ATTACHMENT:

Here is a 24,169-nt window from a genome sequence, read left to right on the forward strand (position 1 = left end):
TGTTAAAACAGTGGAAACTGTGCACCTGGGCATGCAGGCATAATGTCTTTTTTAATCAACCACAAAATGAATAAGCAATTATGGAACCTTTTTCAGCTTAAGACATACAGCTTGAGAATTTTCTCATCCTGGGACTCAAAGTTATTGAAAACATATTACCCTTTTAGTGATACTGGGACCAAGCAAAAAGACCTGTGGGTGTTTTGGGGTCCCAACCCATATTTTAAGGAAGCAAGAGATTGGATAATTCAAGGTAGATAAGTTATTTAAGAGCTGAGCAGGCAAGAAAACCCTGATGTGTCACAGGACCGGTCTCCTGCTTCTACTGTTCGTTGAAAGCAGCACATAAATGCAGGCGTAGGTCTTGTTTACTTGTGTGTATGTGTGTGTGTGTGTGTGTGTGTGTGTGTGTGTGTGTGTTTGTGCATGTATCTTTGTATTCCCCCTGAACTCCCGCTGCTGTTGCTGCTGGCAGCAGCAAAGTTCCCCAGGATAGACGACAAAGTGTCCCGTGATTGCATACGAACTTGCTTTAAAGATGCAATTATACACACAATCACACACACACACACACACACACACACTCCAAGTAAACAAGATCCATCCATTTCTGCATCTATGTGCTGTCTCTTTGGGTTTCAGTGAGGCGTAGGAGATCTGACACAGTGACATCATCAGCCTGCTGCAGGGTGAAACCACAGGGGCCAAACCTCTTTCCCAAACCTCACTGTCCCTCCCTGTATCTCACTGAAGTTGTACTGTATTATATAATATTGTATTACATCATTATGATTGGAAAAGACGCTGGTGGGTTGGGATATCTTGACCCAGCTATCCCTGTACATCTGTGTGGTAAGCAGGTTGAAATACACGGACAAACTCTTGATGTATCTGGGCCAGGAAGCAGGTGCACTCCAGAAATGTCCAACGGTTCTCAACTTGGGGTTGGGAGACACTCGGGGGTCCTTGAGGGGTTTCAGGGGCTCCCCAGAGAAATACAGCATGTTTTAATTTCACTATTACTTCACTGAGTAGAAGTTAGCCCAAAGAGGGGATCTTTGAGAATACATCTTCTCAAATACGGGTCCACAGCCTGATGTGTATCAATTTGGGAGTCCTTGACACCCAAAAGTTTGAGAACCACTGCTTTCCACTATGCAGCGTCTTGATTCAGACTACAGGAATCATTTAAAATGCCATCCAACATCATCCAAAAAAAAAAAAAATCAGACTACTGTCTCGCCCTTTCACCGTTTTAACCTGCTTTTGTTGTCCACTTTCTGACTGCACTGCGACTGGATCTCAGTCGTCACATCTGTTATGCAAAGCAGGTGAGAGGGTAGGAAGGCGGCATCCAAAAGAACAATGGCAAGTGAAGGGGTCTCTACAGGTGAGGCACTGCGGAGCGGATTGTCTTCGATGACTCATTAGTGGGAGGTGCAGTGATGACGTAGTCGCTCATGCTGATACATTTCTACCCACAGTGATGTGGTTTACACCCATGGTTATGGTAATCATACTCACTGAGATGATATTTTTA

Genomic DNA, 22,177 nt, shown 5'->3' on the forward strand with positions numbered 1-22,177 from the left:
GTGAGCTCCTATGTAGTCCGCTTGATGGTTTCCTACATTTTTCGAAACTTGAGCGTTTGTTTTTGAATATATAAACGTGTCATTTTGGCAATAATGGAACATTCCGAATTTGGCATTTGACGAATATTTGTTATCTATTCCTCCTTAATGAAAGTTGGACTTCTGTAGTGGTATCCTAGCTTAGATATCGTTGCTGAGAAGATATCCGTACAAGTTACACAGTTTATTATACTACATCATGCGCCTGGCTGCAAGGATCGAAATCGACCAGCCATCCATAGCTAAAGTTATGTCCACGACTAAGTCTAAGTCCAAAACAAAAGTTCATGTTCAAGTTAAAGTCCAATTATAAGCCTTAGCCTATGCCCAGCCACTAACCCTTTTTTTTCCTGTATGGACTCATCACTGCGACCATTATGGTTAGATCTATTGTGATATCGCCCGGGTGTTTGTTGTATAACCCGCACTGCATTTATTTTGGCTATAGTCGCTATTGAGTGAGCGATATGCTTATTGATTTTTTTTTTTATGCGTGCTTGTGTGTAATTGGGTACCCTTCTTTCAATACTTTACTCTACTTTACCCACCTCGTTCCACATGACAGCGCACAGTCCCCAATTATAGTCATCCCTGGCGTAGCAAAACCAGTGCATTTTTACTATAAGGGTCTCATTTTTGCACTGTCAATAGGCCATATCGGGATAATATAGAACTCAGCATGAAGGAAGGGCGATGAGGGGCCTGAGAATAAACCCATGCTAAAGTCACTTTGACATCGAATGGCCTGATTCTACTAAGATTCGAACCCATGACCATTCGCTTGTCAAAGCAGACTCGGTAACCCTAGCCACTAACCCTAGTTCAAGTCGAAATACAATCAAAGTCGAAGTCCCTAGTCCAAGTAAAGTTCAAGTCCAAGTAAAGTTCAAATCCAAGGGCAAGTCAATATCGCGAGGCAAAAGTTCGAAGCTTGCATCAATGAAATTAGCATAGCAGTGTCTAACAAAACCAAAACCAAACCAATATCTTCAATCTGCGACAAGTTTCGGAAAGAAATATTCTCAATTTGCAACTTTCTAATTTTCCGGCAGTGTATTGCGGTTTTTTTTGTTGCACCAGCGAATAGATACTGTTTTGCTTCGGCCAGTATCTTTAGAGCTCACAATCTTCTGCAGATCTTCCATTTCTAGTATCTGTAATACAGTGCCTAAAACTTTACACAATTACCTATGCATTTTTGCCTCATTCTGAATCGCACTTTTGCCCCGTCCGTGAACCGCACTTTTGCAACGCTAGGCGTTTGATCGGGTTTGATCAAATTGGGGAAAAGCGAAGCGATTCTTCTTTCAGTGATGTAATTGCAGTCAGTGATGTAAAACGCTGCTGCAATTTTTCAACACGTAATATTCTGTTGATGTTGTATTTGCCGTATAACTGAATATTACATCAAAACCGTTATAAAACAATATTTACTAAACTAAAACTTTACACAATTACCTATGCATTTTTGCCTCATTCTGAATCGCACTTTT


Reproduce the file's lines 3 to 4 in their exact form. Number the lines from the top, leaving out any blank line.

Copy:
Genomic DNA, 22,177 nt, shown 5'->3' on the forward strand with positions numbered 1-22,177 from the left:
GTGAGCTCCTATGTAGTCCGCTTGATGGTTTCCTACATTTTTCGAAACTTGAGCGTTTGTTTTTGAATATATAAACGTGTCATTTTGGCAATAATGGAACATTCCGAATTTGGCATTTGACGAATATTTGTTATCTATTCCTCCTTAATGAAAGTTGGACTTCTGTAGTGGTATCCTAGCTTAGATATCGTTGCTGAGAAGATATCCGTACAAGTTACACAGTTTATTATACTACATCATGCGCCTGGCTGCAAGGATCGAAATCGACCAGCCATCCATAGCTAAAGTTATGTCCACGACTAAGTCTAAGTCCAAAACAAAAGTTCATGTTCAAGTTAAAGTCCAATTATAAGCCTTAGCCTATGCCCAGCCACTAACCCTTTTTTTTCCTGTATGGACTCATCACTGCGACCATTATGGTTAGATCTATTGTGATATCGCCCGGGTGTTTGTTGTATAACCCGCACTGCATTTATTTTGGCTATAGTCGCTATTGAGTGAGCGATATGCTTATTGATTTTTTTTTTTATGCGTGCTTGTGTGTAATTGGGTACCCTTCTTTCAATACTTTACTCTACTTTACCCACCTCGTTCCACATGACAGCGCACAGTCCCCAATTATAGTCATCCCTGGCGTAGCAAAACCAGTGCATTTTTACTATAAGGGTCTCATTTTTGCACTGTCAATAGGCCATATCGGGATAATATAGAACTCAGCATGAAGGAAGGGCGATGAGGGGCCTGAGAATAAACCCATGCTAAAGTCACTTTGACATCGAATGGCCTGATTCTACTAAGATTCGAACCCATGACCATTCGCTTGTCAAAGCAGACTCGGTAACCCTAGCCACTAACCCTAGTTCAAGTCGAAATACAATCAAAGTCGAAGTCCCTAGTCCAAGTAAAGTTCAAGTCCAAGTAAAGTTCAAATCCAAGGGCAAGTCAATATCGCGAGGCAAAAGTTCGAAGCTTGCATCAATGAAATTAGCATAGCAGTGTCTAACAAAACCAAAACCAAACCAATATCTTCAATCTGCGACAAGTTTCGGAAAGAAATATTCTCAATTTGCAACTTTCTAATTTTCCGGCAGTGTATTGCGGTTTTTTTTGTTGCACCAGCGAATAGATACTGTTTTGCTTCGGCCAGTATCTTTAGAGCTCACAATCTTCTGCAGATCTTCCATTTCTAGTATCTGTAATACAGTGCCTAAAACTTTACACAATTACCTATGCATTTTTGCCTCATTCTGAATCGCACTTTTGCCCCGTCCGTGAACCGCACTTTTGCAACGCTAGGCGTTTGATCGGGTTTGATCAAATTGGGGAAAAGCGAAGCGATTCTTCTTTCAGTGATGTAATTGCAGTCAGTGATGTAAAACGCTGCTGCAATTTTTCAACACGTAATATTCTGTTGATGTTGTATTTGCCGTATAACTGAATATTACATCAAAACCGTTATAAAACAATATTTACTAAACTAAAACTTTACACAATTACCTATGCATTTTTGCCTCATTCTGAATCGCACTTTT